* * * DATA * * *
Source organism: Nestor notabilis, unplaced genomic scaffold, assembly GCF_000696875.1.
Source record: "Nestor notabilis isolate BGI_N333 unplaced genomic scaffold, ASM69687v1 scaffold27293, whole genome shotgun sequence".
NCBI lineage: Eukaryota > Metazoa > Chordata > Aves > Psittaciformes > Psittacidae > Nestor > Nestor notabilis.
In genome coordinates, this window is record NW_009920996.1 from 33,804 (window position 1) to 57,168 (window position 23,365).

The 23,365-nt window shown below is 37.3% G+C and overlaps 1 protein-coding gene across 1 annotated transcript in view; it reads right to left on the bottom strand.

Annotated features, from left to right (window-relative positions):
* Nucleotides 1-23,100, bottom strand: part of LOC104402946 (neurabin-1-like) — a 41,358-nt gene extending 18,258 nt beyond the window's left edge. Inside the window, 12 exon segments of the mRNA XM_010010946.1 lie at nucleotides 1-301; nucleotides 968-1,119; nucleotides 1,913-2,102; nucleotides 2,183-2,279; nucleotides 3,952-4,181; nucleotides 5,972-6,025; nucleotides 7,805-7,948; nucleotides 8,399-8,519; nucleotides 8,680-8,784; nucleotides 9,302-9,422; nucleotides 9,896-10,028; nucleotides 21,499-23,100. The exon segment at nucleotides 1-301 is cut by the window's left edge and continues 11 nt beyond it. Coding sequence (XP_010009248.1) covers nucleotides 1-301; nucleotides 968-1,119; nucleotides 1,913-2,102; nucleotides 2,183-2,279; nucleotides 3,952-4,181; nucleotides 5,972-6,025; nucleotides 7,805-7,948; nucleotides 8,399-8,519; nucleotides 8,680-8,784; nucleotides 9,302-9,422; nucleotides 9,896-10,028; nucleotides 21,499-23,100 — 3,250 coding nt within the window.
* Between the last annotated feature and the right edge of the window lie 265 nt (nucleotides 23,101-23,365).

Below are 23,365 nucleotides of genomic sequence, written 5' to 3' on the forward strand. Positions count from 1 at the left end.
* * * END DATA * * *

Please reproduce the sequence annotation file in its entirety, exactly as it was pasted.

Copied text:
Source organism: Nestor notabilis, unplaced genomic scaffold, assembly GCF_000696875.1.
Source record: "Nestor notabilis isolate BGI_N333 unplaced genomic scaffold, ASM69687v1 scaffold27293, whole genome shotgun sequence".
NCBI lineage: Eukaryota > Metazoa > Chordata > Aves > Psittaciformes > Psittacidae > Nestor > Nestor notabilis.
In genome coordinates, this window is record NW_009920996.1 from 33,804 (window position 1) to 57,168 (window position 23,365).

The 23,365-nt window shown below is 37.3% G+C and overlaps 1 protein-coding gene across 1 annotated transcript in view; it reads right to left on the bottom strand.

Annotated features, from left to right (window-relative positions):
* Nucleotides 1-23,100, bottom strand: part of LOC104402946 (neurabin-1-like) — a 41,358-nt gene extending 18,258 nt beyond the window's left edge. Inside the window, 12 exon segments of the mRNA XM_010010946.1 lie at nucleotides 1-301; nucleotides 968-1,119; nucleotides 1,913-2,102; nucleotides 2,183-2,279; nucleotides 3,952-4,181; nucleotides 5,972-6,025; nucleotides 7,805-7,948; nucleotides 8,399-8,519; nucleotides 8,680-8,784; nucleotides 9,302-9,422; nucleotides 9,896-10,028; nucleotides 21,499-23,100. The exon segment at nucleotides 1-301 is cut by the window's left edge and continues 11 nt beyond it. Coding sequence (XP_010009248.1) covers nucleotides 1-301; nucleotides 968-1,119; nucleotides 1,913-2,102; nucleotides 2,183-2,279; nucleotides 3,952-4,181; nucleotides 5,972-6,025; nucleotides 7,805-7,948; nucleotides 8,399-8,519; nucleotides 8,680-8,784; nucleotides 9,302-9,422; nucleotides 9,896-10,028; nucleotides 21,499-23,100 — 3,250 coding nt within the window.
* Between the last annotated feature and the right edge of the window lie 265 nt (nucleotides 23,101-23,365).

Below are 23,365 nucleotides of genomic sequence, written 5' to 3' on the forward strand. Positions count from 1 at the left end.